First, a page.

/24-7PressRelease/ - HAGERSTEN, SWEDEN, August 01, 2006 - The document, Psychiatric Adverse Events including Cumulative review of spontaneous reports of suicidal and self-injurious behaviour, is an attachment to an unpublished report about Strattera from the British Medicines and Healthcare products Regulatory Agency (MHRA), January 2006. The attachment, mentioning the 10,988 "psychiatric reactions", also gives a good insight into how psychiatric drugs and drug cocktails are killing children and adults, and how psychiatric diagnoses are used to hide the harmful effects of drugs.
A court in Sweden has recently ordered the document to be made public. This was done after the Swedish Medical Products Agency (MPA) and the British MHRA in their response to FOIA requests had treated this document as if it was a "state secret". In its arguments to the court the Swedish MPA even said that issuance of it would hurt the relations between Sweden and UK. Neither the British National Institute for Health and Clinical Excellence (NICE), responsible for "guidance on the appropriate treatment", being in possession of the document, was willing to reveal the data in it. NICE said in an answer to a FOIA-request that the document was "received in confidence and disclosure of that information would amount to an actionable breach of confidence".
These agencies, responsible for protecting the public from harmful drugs and for "appropriate treatment", consider a document reviewing the "suicidal and self-injurious behaviour" caused by a psychiatric drug in the category of state secrets, and that it would be "an actionable breach of confidence" to let the public know about these data.
But a court in Sweden has made the document public. The document consists mainly of Eli Lilly's review of the 431 cases of suicidal and self-injurious behaviour reported for Strattera from November 2002 up to October 2005. 130 of these reports were submitted in one month (October 2005), after the warnings were issued in September that Strattera increased the risk for suicidality.
Lilly's review is an excellent example of how to explain away suicides, suicide attempts and suicide ideation caused by psychiatric drugs - and of how the assessing medical agency then buys these explanations.
It can be seen in the review that children and adolescents in many cases are getting psychiatric drug cocktails - Strattera together with antidepressant SSRI drugs (as Zoloft and Prozac) and antipsychotic drugs (as Risperidone and Zyprexa). The reason for the adding of more drugs to the first one, is that one psychiatric drug's harmful effect - according to the psychiatric ideology - is seen as yet another "psychiatric disorder", to be treated with yet another mind altering (poisonous) drug. And so on.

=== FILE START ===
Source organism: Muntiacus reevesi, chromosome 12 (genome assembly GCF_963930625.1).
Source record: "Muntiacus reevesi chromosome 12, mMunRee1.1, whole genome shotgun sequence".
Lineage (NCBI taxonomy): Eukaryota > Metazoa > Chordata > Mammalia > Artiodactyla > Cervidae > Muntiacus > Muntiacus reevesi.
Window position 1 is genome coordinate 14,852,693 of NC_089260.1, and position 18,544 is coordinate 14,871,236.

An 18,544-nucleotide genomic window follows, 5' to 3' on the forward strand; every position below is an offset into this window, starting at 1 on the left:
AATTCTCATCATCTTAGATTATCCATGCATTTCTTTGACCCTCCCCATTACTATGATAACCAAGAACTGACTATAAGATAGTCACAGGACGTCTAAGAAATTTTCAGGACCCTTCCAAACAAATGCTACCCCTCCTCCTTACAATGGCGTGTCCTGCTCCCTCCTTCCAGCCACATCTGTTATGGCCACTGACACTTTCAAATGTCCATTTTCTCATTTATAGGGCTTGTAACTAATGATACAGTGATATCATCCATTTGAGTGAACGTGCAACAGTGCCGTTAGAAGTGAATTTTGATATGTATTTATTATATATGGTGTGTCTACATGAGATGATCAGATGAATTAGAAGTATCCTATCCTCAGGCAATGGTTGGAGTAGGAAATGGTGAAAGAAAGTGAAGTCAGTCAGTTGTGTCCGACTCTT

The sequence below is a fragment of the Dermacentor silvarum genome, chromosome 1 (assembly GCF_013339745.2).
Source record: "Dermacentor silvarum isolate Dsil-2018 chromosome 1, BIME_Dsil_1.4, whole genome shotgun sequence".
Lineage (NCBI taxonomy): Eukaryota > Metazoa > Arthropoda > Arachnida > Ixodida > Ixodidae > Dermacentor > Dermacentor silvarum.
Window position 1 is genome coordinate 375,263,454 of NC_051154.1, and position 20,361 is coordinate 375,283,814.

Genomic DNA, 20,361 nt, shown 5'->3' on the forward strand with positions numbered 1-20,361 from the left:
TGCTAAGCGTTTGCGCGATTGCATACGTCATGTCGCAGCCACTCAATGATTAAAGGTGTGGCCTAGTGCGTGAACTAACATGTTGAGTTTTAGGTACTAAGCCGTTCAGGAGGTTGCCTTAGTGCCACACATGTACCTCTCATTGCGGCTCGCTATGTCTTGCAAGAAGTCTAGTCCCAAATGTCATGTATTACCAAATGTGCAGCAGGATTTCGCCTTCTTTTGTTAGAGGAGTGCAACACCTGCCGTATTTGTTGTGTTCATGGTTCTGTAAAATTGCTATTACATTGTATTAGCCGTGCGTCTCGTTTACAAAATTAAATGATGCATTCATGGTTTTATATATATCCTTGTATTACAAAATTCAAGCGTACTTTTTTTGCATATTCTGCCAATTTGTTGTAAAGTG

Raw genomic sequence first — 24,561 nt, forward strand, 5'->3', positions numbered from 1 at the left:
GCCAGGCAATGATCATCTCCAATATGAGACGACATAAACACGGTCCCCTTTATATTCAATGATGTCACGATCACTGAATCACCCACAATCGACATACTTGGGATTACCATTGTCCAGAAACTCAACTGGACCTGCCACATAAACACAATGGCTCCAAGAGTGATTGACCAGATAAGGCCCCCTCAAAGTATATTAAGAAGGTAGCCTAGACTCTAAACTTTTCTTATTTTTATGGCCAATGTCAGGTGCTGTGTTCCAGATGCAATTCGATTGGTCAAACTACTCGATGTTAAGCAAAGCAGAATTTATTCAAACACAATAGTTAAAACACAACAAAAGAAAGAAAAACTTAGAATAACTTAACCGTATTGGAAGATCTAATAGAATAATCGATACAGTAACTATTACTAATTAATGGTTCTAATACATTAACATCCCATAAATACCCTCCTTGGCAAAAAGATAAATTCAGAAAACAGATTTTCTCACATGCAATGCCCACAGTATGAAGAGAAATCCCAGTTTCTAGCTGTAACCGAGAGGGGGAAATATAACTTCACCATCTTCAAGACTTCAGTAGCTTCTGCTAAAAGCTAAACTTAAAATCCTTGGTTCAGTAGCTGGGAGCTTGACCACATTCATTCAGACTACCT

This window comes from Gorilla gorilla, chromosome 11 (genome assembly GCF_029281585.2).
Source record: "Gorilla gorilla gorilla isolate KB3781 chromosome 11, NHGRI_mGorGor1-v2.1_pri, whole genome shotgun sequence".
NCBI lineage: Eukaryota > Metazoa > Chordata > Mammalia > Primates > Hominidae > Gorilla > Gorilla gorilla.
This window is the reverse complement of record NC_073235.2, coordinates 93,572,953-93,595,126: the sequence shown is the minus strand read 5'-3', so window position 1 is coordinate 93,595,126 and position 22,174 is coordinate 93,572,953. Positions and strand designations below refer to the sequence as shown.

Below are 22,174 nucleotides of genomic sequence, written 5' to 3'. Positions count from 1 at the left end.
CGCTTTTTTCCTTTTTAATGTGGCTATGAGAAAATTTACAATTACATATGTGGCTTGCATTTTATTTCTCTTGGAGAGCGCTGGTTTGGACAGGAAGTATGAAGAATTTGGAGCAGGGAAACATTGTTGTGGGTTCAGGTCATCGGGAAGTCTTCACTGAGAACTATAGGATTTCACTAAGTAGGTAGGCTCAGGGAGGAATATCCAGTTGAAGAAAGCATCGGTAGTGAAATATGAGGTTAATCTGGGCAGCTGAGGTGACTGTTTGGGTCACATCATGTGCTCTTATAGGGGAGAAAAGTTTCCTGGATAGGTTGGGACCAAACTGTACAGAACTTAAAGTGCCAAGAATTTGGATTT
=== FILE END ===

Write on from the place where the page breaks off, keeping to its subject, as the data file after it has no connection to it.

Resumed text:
The alleged psychiatric brain disorder ADHD (without any objective abnormality) is NOT associated with suicidal thoughts in its list of "symptoms". However as the reports of suicidal behaviour from "treatment" with Strattera kept coming in, Eli Lilly had to connect depression and suicidal behaviour with ADHD, to exonerate the drug and blame it on the children's "underlying condition". For this purpose Eli Lilly claimed in its submission to the FDA in September 2005: "Depression is present in up to 40% ...of ADHD adolescents and children."
It is very convenient for drug companies that psychiatrists are adding more poisonous drugs to the first one when its harmful effects are showing up. No single drug can then be blamed for the death of children. It is even more convenient to blame the harmful effects of a drug on a (presumed) "underlying condition". This is what Eli Lilly and the psychiatric experts at the MHRA are doing when they in cases of suicidal behaviour in connection with Strattera find "confounding factors" present. No matter how obvious the case of poisoning the conclusions from the medical agency become (at best): "the possibility that atomoxetine [Strattera] may have exacerbated the individuals underlying condition in these cases cannot be excluded."
In its report about Strattera (January 2006) the MHRA talks about "the large number of psychiatric reactions". It says the agency in September 2005, due to this large number of harmful effects, had requested Eli Lilly "to perform a cumulative review of all psychiatric disorders reported for atomoxetine [Strattera]".
In the attachment, containing the review by Eli Lilly of suicidal behaviour, no review of "the large number of psychiatric reactions" can be found. What can be found is the number of reported reactions (up to September 2005): 10,988 adverse "psychiatric reactions" described in 6,751 reports. Example of reactions: The two categories aggression and anger are reported in 1117 cases, abnormal behaviour in 989 cases, and homicidal ideation in 19 cases.
The MHRA has still not let the public know any details about this "large number of psychiatric reactions". Neither has the agency let the public know the updated figures for suicidal behaviour in connection with Strattera.
writer from Sweden - investigating psychiatry
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